Unlike classical physics, d'Espagnat explained, quantum mechanics cannot describe the world as it really is, it can merely make predictions for the outcomes of our observations. If we want to believe, as Einstein did, that there is a reality independent of our observations, then this reality can either be knowable, unknowable or veiled. D'Espagnat subscribes to the third view. Through science, he says, we can glimpse some basic structures of the reality beneath the veil, but much of it remains an infinite, eternal mystery...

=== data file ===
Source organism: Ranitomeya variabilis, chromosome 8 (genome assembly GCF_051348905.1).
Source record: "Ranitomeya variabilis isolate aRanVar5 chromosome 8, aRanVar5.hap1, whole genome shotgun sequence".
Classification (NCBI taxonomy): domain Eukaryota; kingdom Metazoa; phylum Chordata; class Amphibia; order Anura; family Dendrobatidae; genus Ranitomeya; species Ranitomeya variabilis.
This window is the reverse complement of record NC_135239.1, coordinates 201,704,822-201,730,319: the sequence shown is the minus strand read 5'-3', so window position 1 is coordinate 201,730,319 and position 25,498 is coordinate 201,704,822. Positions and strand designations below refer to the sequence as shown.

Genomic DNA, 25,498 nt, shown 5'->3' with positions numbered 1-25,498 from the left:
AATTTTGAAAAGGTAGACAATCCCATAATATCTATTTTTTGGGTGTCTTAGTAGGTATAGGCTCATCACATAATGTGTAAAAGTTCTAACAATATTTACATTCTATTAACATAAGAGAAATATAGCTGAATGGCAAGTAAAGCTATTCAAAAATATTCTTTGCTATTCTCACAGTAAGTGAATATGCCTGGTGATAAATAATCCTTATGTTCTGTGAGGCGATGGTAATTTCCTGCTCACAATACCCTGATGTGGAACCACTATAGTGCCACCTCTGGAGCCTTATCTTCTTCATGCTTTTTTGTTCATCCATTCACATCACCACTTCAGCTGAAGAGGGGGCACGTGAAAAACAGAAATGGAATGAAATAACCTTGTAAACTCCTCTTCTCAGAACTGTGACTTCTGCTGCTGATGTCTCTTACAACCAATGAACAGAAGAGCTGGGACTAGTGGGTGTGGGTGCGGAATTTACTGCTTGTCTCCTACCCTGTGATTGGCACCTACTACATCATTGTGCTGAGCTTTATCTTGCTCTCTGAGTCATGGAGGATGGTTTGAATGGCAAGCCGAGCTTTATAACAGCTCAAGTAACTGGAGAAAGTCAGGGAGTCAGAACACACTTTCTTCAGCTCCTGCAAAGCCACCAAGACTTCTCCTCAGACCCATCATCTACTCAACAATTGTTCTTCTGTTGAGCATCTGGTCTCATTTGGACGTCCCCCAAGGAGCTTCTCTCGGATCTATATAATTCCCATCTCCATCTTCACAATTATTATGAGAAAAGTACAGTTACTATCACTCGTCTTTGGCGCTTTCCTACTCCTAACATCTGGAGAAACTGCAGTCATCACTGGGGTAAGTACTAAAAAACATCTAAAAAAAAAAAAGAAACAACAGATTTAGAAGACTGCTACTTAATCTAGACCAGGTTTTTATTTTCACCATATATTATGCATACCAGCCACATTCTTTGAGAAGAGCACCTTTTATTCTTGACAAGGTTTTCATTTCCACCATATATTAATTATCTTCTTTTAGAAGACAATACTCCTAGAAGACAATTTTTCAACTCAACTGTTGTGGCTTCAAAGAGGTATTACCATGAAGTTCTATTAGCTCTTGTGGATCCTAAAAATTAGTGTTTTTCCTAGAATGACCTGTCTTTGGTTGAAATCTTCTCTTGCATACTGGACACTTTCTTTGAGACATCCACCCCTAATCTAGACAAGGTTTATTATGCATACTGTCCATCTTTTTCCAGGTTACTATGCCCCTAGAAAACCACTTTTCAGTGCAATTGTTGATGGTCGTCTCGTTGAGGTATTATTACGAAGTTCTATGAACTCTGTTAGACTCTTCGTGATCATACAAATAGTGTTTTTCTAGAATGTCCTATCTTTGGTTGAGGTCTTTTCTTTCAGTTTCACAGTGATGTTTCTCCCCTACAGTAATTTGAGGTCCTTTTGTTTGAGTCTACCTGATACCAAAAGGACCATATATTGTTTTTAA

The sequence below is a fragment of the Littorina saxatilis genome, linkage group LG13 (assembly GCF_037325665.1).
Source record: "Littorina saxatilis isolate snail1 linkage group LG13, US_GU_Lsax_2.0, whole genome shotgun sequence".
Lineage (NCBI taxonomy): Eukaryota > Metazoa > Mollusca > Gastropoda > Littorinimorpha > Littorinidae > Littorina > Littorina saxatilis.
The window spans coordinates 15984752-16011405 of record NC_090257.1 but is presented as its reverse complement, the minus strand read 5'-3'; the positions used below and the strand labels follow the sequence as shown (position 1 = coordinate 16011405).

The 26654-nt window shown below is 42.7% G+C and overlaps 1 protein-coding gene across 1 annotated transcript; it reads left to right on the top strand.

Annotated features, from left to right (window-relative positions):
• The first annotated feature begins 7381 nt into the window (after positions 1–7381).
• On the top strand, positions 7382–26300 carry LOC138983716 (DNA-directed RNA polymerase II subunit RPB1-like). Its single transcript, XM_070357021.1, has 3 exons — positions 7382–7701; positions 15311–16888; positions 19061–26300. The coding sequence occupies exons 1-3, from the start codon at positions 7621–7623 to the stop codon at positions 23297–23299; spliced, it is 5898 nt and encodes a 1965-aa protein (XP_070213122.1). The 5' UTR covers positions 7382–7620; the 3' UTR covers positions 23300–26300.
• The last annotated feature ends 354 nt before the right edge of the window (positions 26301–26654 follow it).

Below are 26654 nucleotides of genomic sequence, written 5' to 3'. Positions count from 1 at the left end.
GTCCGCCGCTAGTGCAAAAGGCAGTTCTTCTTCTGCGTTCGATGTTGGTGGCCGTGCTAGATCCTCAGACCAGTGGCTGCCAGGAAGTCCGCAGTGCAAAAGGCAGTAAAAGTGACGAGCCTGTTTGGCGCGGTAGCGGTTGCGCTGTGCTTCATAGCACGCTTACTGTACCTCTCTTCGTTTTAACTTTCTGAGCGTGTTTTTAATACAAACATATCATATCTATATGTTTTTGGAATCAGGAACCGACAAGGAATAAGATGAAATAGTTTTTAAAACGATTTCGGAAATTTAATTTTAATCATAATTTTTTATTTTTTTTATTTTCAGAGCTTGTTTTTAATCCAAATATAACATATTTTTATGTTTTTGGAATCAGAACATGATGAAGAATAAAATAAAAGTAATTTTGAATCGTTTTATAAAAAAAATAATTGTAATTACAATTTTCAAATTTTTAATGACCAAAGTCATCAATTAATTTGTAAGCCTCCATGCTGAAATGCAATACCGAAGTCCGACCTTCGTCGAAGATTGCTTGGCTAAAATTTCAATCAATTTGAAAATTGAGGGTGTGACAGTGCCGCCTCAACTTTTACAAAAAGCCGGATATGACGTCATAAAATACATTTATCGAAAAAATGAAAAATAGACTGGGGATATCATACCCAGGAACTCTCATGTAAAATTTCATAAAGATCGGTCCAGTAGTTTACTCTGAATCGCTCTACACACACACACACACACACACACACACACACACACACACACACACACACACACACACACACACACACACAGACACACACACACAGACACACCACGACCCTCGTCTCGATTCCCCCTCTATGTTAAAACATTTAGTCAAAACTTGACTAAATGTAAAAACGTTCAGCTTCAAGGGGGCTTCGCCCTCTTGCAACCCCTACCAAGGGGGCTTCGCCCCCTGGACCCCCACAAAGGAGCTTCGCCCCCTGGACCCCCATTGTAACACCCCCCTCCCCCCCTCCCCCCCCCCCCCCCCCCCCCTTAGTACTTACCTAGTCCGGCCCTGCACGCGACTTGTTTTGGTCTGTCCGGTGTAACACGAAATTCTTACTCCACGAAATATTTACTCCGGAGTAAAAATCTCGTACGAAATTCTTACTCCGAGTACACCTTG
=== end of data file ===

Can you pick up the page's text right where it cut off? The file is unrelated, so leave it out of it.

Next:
"There must exist, beyond mere appearances … a 'veiled reality' that science does not describe but only glimpses uncertainly. In turn, contrary to those who claim that matter is the only reality, the possibility that other means, including spirituality, may also provide a window on ultimate reality cannot be ruled out, even by cogent scientific arguments."
Tuesday, March 17, 2009
Bernard d'Espagnat won this year's Templeton Prize for his discussion of the non-local reality underlying quantum mechanical observations: